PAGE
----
• the IMR system 100 handles returns in the following general manner.
  • the rebate processor 104 When merchandise is scanned in the event of a return, the rebate processor 104 is notified and searches its real-time log of redemption reports and deducts from the purchase price the rebate funds previously transferred to the end-user via IMR.
  • IMR electronically transfers back the entire service fee from the item(s) in question and the customer is credited for his return.
  • IMR In the event IMR is involved in a cost sharing arrangement with a participating manufacturer/retailer these funds would become a receivable for the kiosk operator, since it will be necessary to advance the entire service fee back to the customer. This could be accomplished via instant electronic transfer or via periodic batch invoice for manufacturers/retailers using the funds from the kiosk operator's account.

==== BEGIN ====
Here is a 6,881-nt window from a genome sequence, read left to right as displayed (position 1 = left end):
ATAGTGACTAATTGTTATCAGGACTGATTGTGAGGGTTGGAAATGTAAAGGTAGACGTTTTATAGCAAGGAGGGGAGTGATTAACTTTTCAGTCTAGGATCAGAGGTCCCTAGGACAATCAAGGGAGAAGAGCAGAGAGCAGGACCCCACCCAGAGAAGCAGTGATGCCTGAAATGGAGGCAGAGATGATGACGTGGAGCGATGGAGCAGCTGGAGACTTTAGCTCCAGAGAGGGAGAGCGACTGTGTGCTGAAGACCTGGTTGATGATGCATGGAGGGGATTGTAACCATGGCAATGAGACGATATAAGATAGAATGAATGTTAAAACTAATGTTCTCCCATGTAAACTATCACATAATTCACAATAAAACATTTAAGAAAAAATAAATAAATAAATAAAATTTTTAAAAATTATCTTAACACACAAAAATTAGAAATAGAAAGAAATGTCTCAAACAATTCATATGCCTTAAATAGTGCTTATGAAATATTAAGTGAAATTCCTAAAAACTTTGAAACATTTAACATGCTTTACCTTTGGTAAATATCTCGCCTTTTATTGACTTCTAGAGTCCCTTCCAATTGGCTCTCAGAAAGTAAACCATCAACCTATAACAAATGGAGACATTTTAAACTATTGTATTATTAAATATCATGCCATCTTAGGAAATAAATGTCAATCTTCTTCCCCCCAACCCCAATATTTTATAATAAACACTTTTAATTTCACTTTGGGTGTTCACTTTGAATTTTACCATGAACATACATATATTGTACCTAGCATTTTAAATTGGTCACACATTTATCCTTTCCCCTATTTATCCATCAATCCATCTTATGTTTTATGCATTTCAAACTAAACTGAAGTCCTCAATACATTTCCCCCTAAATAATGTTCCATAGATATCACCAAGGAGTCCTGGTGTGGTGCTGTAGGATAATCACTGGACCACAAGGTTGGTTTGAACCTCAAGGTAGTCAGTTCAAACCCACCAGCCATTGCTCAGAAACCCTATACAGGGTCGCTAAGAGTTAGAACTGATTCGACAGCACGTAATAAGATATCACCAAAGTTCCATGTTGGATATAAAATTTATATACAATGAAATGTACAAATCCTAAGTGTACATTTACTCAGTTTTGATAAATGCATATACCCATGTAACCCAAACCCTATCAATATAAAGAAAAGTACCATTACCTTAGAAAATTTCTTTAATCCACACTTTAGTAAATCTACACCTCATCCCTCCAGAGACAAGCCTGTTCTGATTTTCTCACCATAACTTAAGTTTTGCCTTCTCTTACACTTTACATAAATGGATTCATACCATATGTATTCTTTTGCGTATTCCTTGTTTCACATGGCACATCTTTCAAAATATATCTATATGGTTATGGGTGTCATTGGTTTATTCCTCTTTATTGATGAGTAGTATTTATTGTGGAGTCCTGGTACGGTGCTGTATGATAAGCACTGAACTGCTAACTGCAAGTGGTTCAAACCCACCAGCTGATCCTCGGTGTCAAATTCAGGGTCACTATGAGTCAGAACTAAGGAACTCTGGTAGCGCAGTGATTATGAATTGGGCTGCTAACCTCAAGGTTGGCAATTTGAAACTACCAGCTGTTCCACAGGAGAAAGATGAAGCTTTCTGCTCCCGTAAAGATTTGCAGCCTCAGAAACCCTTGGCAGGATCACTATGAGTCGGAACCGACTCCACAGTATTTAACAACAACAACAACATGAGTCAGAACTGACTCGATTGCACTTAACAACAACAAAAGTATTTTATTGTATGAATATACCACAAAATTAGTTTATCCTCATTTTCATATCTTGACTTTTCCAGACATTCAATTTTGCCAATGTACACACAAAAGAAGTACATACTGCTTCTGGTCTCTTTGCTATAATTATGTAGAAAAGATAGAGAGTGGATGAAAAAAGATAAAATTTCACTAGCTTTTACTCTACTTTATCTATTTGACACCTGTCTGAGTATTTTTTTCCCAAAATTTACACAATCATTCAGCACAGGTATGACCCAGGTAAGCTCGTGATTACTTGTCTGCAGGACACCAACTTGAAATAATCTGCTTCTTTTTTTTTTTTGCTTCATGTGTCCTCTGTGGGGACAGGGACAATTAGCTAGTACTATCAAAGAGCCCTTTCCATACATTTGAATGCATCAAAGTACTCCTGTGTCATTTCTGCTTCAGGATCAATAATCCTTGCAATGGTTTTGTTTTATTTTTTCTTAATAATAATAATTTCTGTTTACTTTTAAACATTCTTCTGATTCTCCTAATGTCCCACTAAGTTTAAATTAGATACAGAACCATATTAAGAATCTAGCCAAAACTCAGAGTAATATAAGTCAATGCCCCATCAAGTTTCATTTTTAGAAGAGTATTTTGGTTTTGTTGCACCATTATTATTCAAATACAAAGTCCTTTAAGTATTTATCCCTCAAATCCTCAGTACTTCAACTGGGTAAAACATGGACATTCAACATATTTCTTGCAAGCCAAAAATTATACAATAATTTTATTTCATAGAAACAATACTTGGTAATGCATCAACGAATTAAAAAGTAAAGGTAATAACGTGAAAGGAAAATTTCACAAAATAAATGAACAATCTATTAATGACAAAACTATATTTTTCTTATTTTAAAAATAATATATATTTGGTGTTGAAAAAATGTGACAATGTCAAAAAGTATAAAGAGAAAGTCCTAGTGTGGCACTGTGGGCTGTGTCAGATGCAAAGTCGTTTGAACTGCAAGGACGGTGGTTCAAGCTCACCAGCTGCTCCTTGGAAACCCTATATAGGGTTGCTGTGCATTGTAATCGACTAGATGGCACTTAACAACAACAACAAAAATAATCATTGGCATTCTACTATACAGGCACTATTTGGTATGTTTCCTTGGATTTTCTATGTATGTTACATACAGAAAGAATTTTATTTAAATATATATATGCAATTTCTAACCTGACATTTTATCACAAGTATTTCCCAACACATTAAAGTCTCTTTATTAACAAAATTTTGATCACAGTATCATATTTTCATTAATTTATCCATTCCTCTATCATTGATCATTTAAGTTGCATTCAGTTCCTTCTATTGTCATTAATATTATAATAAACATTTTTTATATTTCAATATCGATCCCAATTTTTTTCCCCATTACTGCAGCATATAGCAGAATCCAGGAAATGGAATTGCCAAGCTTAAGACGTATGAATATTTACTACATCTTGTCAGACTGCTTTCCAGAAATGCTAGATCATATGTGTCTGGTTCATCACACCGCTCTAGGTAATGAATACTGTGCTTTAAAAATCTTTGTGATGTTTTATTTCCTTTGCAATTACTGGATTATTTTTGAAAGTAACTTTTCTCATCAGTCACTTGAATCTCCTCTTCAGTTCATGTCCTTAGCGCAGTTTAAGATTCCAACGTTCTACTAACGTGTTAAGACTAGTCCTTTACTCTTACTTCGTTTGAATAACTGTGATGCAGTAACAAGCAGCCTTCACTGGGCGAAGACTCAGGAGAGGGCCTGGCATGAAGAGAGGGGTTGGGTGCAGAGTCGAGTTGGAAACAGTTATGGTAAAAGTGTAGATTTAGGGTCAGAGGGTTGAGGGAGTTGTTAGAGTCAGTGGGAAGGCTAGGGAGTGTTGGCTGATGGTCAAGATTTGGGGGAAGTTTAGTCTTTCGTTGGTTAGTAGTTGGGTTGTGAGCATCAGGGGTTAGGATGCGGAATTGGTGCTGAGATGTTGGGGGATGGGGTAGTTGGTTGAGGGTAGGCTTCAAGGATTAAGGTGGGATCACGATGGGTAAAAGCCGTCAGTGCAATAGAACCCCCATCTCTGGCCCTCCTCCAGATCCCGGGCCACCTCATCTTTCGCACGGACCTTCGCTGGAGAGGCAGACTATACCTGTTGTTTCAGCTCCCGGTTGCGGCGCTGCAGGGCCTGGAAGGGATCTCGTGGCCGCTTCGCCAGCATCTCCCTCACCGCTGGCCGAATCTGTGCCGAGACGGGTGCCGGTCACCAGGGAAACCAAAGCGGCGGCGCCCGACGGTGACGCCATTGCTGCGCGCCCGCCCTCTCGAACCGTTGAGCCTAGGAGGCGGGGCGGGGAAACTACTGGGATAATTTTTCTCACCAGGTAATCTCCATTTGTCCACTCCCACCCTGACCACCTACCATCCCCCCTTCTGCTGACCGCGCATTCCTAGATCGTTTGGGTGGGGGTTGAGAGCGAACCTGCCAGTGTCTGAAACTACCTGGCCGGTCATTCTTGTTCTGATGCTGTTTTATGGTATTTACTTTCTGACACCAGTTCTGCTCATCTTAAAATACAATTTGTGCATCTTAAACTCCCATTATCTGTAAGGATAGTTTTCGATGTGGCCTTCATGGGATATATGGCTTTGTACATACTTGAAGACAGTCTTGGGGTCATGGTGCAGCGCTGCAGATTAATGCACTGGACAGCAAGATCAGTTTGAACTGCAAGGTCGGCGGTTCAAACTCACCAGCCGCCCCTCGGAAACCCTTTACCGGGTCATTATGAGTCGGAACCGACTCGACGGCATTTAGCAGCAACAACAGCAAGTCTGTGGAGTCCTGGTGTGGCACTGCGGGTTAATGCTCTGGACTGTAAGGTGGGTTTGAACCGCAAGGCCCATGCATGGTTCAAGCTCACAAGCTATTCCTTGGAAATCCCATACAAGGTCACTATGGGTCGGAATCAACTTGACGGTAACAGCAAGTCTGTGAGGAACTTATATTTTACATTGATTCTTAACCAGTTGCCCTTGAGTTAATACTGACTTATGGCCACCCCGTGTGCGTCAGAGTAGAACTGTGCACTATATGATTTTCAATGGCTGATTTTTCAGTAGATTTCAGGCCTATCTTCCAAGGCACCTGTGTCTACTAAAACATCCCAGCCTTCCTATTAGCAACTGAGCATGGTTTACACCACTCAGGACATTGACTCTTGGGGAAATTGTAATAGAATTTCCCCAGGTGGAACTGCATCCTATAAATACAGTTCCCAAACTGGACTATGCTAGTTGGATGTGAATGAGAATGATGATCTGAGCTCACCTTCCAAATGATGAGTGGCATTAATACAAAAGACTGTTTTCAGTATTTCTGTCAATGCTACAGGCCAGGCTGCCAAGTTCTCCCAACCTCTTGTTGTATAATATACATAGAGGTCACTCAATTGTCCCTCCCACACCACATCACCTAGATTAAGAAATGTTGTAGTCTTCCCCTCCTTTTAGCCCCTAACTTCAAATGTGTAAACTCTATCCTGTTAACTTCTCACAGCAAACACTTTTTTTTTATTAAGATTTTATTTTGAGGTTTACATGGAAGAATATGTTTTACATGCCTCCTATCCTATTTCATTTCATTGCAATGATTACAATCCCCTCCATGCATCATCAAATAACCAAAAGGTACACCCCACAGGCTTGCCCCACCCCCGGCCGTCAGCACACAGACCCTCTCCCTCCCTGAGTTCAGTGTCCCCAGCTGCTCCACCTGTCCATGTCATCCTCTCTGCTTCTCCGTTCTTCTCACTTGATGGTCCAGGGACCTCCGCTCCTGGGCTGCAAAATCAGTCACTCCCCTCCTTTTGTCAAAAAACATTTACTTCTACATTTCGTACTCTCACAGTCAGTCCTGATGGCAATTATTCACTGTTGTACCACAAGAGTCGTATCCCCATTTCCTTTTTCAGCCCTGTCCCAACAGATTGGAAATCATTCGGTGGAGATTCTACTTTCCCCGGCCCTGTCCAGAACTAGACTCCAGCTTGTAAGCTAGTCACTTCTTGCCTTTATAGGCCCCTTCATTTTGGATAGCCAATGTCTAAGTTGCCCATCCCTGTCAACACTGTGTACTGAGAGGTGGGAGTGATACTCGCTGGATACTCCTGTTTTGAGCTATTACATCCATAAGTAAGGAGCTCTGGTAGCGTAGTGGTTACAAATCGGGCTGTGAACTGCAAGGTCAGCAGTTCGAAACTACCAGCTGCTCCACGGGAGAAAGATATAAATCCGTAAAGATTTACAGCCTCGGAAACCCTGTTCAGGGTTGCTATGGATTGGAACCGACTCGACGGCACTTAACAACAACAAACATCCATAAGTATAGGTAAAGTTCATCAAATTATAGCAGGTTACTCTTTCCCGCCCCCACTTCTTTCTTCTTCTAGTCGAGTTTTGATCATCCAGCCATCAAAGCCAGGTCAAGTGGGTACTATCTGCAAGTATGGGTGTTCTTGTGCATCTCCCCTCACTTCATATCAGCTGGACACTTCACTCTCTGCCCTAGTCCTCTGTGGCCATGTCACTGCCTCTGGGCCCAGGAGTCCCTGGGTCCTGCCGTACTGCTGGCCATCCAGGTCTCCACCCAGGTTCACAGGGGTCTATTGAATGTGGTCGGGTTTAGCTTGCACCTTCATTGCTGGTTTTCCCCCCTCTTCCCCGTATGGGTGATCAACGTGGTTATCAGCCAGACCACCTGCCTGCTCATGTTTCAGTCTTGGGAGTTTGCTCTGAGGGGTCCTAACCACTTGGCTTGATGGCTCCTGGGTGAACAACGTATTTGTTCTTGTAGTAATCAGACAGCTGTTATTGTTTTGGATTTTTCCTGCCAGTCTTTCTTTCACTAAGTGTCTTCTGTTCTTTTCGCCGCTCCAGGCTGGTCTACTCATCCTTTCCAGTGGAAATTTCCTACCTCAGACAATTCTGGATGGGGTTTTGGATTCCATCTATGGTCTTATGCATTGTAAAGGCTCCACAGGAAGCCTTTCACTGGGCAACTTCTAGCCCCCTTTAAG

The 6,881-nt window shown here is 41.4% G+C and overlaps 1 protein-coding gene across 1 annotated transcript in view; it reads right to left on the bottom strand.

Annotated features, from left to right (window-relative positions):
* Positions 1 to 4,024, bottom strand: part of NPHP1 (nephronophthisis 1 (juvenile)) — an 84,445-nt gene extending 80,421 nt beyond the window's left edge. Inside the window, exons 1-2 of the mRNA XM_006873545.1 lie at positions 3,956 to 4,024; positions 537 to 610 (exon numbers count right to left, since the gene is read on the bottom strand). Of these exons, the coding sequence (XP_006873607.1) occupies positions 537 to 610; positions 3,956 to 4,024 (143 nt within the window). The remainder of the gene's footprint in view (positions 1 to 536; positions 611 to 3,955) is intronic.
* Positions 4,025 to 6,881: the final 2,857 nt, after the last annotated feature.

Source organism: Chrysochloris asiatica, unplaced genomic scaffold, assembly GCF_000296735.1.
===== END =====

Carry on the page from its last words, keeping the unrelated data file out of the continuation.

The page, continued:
• FIG. 3 therein is depicted an exemplary method 300 for completing a rebate transaction process with manufacturer and/or retailer rebates is illustrated in the following exemplary steps:
  • a customer buys a rebated item at a retailer's POS 106 (step 301). All relevant information necessary to validate a rebate claim is extracted from the databases connected to the POS system 106 and electronically or manually transferred onto a MRD (step 302). AU relevant purchase data including transaction code, stock keeping unit (SKU) number, date/time of purchase, store location and rebate amount may be extracted from the POS system 106 and transferred onto the MRD.
  • the customer receives the MRD with other standard receipts for the sale (step 303).